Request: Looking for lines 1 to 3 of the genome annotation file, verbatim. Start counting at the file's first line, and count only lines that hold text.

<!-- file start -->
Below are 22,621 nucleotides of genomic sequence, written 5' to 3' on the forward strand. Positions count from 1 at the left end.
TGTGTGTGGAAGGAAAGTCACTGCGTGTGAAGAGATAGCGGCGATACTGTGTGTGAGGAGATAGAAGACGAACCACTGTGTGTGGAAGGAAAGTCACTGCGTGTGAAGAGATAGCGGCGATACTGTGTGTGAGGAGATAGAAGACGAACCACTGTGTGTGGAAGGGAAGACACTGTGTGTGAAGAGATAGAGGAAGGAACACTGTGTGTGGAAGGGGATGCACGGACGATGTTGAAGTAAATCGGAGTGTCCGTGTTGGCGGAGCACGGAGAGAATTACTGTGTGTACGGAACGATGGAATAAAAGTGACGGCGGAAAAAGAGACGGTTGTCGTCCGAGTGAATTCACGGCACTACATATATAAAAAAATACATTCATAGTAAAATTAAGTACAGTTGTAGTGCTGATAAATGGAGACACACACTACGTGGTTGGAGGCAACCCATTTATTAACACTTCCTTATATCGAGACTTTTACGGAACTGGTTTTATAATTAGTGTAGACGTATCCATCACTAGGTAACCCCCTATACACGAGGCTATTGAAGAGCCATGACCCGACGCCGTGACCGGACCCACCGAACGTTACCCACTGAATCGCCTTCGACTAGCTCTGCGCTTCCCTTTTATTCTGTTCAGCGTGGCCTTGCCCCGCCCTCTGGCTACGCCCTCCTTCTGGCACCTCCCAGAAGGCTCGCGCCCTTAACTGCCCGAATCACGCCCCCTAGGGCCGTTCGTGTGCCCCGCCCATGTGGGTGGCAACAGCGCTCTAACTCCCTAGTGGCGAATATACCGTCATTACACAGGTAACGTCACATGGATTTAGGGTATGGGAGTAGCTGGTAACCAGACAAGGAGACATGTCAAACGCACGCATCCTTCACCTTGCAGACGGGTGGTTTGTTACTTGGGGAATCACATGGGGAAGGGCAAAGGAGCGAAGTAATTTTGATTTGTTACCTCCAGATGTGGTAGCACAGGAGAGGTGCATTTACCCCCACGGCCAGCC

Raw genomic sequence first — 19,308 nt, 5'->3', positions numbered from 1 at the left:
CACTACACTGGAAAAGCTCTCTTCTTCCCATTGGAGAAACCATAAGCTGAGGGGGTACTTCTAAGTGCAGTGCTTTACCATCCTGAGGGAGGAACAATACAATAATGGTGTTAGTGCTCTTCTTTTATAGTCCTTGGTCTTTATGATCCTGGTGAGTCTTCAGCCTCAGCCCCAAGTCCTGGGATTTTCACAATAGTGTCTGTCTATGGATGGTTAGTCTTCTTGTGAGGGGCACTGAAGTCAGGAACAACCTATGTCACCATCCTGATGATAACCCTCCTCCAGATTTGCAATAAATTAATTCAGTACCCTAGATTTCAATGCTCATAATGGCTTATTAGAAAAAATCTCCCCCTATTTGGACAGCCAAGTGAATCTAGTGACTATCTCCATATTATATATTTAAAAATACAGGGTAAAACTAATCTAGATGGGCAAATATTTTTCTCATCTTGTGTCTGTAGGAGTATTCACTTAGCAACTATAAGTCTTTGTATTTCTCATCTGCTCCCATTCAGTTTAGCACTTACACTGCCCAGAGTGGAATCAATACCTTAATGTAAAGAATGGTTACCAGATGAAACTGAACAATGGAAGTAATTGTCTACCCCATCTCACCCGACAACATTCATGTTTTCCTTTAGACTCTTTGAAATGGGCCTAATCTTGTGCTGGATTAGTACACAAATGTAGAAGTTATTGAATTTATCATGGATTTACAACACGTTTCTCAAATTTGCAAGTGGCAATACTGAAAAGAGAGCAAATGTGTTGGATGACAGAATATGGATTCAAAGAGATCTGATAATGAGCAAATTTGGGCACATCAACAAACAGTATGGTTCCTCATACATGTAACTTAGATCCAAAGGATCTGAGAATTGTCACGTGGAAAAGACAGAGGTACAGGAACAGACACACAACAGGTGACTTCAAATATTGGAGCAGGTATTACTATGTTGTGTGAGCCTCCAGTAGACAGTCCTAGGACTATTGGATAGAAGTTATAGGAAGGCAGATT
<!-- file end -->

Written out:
Below are 22,621 nucleotides of genomic sequence, written 5' to 3' on the forward strand. Positions count from 1 at the left end.
TGTGTGTGGAAGGAAAGTCACTGCGTGTGAAGAGATAGCGGCGATACTGTGTGTGAGGAGATAGAAGACGAACCACTGTGTGTGGAAGGAAAGTCACTGCGTGTGAAGAGATAGCGGCGATACTGTGTGTGAGGAGATAGAAGACGAACCACTGTGTGTGGAAGGGAAGACACTGTGTGTGAAGAGATAGAGGAAGGAACACTGTGTGTGGAAGGGGATGCACGGACGATGTTGAAGTAAATCGGAGTGTCCGTGTTGGCGGAGCACGGAGAGAATTACTGTGTGTACGGAACGATGGAATAAAAGTGACGGCGGAAAAAGAGACGGTTGTCGTCCGAGTGAATTCACGGCACTACATATATAAAAAAATACATTCATAGTAAAATTAAGTACAGTTGTAGTGCTGATAAATGGAGACACACACTACGTGGTTGGAGGCAACCCATTTATTAACACTTCCTTATATCGAGACTTTTACGGAACTGGTTTTATAATTAGTGTAGACGTATCCATCACTAGGTAACCCCCTATACACGAGGCTATTGAAGAGCCATGACCCGACGCCGTGACCGGACCCACCGAACGTTACCCACTGAATCGCCTTCGACTAGCTCTGCGCTTCCCTTTTATTCTGTTCAGCGTGGCCTTGCCCCGCCCTCTGGCTACGCCCTCCTTCTGGCACCTCCCAGAAGGCTCGCGCCCTTAACTGCCCGAATCACGCCCCCTAGGGCCGTTCGTGTGCCCCGCCCATGTGGGTGGCAACAGCGCTCTAACTCCCTAGTGGCGAATATACCGTCATTACACAGGTAACGTCACATGGATTTAGGGTATGGGAGTAGCTGGTAACCAGACAAGGAGACATGTCAAACGCACGCATCCTTCACCTTGCAGACGGGTGGTTTGTTACTTGGGGAATCACATGGGGAAGGGCAAAGGAGCGAAGTAATTTTGATTTGTTACCTCCAGATGTGGTAGCACAGGAGAGGTGCATTTACCCCCACGGCCAGCC

Raw genomic sequence first — 19,308 nt, 5'->3', positions numbered from 1 at the left: